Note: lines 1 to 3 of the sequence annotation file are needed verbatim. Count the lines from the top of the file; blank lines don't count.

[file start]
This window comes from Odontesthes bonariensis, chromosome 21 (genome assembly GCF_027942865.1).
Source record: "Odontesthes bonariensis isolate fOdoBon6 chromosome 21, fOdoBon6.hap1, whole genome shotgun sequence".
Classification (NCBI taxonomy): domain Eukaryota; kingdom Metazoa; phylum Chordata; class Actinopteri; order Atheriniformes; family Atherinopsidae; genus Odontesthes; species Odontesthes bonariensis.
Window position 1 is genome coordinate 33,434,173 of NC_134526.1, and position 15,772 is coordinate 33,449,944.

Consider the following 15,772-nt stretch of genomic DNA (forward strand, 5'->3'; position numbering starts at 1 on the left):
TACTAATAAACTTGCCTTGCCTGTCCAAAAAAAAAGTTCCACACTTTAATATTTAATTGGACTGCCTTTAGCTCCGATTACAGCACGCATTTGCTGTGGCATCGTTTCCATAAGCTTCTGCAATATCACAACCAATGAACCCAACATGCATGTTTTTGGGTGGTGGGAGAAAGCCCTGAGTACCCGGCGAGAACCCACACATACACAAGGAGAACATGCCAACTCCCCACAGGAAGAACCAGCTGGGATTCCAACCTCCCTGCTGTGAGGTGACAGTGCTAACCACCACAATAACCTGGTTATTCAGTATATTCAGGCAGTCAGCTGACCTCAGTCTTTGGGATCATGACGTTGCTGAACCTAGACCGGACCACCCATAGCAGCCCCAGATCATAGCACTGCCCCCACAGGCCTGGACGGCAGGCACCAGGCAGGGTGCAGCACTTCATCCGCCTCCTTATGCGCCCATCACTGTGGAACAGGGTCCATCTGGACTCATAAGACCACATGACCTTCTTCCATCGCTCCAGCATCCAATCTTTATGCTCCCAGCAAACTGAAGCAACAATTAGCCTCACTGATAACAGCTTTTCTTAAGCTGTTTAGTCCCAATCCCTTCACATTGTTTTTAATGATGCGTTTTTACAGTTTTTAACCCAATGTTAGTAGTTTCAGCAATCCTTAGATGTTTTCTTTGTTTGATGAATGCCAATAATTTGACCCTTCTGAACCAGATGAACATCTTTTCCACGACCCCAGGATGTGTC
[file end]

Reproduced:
This window comes from Odontesthes bonariensis, chromosome 21 (genome assembly GCF_027942865.1).
Source record: "Odontesthes bonariensis isolate fOdoBon6 chromosome 21, fOdoBon6.hap1, whole genome shotgun sequence".
Classification (NCBI taxonomy): domain Eukaryota; kingdom Metazoa; phylum Chordata; class Actinopteri; order Atheriniformes; family Atherinopsidae; genus Odontesthes; species Odontesthes bonariensis.